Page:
They ask me why am I a happiness coach, and how meditation, mindfulness, Qi Gong are related to this.

Well, life is not easy, neither is fair.

Yet I am grateful.

Why again?

I am an introvert. I am not the one who will come at meetings, events, shows, parties, dinners out. And not because I don’t like you. But because I am not comfortable with being where I cannot have my time to think, to be alone.

Yet, if you ask me if I like to be on stage and speak in front of a lot of people, well, I love it!And I love being with people teaching and sharing ideas. Probably not at night, or late afternoon, as I am an early morning animal.

I wake up really early in the morning and I am alive until 7pm maximum. After that time I am sleepy and tired. Very often, you will never convince me to get out in the afternoon, if it’s not for teaching or speaking.

Then, you asked about meditation and mindfulness. I practice them since when I was 14. It was hard at the beginning, it took a lot before I could even calm myself. Even more, before I started understanding myself better. But, every single minute I spent meditating or practicing mindfulness has helped me accepting all the times I screwed up my life.
And yes, it happened more than some time.

And then Qi Gong, that is just the tip of the iceberg of my lifelong martial arts learning, practicing, and teaching (!)

Teaching! Did I tell you I love it?

Yes, because very very often the ones I taught to come out to become way better than me, and I LOVE it!

Qi Gong.
Martial arts.

Things that let me grew up, thanks to my teachers (teachers, again!)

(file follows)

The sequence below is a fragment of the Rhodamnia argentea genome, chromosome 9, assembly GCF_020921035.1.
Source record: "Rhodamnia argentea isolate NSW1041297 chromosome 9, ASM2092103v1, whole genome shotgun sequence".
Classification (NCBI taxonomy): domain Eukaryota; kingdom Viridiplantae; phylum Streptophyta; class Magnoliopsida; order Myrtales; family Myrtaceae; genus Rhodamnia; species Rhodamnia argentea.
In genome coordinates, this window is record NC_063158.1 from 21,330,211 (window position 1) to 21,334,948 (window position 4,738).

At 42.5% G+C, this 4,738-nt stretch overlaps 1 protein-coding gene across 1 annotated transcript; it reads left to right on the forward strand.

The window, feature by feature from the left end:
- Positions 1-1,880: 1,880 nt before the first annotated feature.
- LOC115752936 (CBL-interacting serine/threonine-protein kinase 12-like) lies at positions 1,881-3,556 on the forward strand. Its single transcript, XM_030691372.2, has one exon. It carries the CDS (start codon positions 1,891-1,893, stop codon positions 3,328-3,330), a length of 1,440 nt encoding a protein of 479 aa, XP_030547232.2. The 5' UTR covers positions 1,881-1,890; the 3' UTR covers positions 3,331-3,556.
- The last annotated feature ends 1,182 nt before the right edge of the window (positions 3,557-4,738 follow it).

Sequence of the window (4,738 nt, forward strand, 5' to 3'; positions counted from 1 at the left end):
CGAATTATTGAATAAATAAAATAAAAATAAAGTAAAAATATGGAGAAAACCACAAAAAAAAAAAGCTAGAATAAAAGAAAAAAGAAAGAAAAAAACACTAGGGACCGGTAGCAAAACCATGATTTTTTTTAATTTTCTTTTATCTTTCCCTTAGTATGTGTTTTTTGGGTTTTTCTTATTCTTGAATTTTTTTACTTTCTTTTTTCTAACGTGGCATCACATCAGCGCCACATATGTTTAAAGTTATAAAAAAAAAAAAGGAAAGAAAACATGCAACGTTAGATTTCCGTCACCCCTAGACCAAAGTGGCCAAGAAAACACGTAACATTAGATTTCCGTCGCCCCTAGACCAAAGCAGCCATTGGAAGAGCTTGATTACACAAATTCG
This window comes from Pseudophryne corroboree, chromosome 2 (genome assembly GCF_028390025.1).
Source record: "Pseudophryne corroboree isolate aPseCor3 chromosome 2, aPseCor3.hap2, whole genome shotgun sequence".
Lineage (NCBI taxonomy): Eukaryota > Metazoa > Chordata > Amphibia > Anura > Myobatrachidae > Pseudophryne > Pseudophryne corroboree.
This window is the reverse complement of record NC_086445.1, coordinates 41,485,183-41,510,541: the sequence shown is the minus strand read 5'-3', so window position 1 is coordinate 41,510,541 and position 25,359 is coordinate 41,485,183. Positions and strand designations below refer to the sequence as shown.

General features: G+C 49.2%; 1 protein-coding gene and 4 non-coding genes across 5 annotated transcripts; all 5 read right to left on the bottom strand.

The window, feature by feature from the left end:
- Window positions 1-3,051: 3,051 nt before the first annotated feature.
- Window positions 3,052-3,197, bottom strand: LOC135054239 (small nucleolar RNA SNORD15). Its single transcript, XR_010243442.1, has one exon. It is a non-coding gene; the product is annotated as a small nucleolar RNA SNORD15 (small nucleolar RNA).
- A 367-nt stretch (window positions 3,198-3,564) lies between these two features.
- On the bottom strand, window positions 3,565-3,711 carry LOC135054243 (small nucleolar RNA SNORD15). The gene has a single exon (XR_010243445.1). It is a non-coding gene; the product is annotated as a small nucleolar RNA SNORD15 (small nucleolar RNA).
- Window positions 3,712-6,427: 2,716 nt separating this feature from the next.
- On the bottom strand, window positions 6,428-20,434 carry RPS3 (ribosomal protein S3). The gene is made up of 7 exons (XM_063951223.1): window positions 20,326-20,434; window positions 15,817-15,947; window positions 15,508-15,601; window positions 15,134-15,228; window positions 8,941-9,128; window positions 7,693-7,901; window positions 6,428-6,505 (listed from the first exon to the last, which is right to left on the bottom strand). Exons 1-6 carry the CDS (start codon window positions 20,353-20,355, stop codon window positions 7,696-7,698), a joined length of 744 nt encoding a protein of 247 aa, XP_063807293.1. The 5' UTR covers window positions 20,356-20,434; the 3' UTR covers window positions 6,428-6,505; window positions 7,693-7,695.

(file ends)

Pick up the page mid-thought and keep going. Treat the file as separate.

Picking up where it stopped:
So, meditation, mindfulness, and Qi Gong (I call them MMQG) have saved me from banging my head on a wall during a lifetime.They gave me more than I gave them, for sure. They allowed me to be happy for being alive, with all my allergies, with all my defects, with all my mistakes.

That’s why I am grateful.

And that’s why I am a happiness coach, too.

I want to help you become better than how you are now, I want to help you avoid some of the mistakes I painfully did. I want you to become better than me at being happy.

That’s why I teach MMQG and I coach at Yourself, Understood.

10 Benefits of MMQG practice

MMQG is a highly effective practice that is based on Meditation, Mindfulness, and Qi Gong.

It has been developed by Raffaello Palandri, a happiness coach, that put together his more of 20 years of personal and professional experience in dealing with people suffering from stress, anxiety, fears, self-sabotaging.

MMQG offers the practitioner all the benefits of the three disciplines it is based on, and, between all the possibile ones, here are some of the most relevant:

  1. reduction of stress and anxiety levels
  2. boosts the immune system and reduces high pressure
  3. gives you a healthier life, helping losing weight
  4. reduces pain
  5. increases empathy and compassion
  6. improves focus, memory, and concentration
  7. grows creativity and lateral thinking
  8. helps in better controlling your temper
  9. improves leadership, goal setting, and accountability
  10. improves your relationships and your sexual life

So, why don’t give it a try?
You can now attend MMQG Courses in person at Sushumnā Healing Space on Sundays, from 10 to 12.
From November, you will be able to follow the online courses.

MMQG Syllabus – Part 1

MMQG is MeditationMindfulness, and Qi Gong.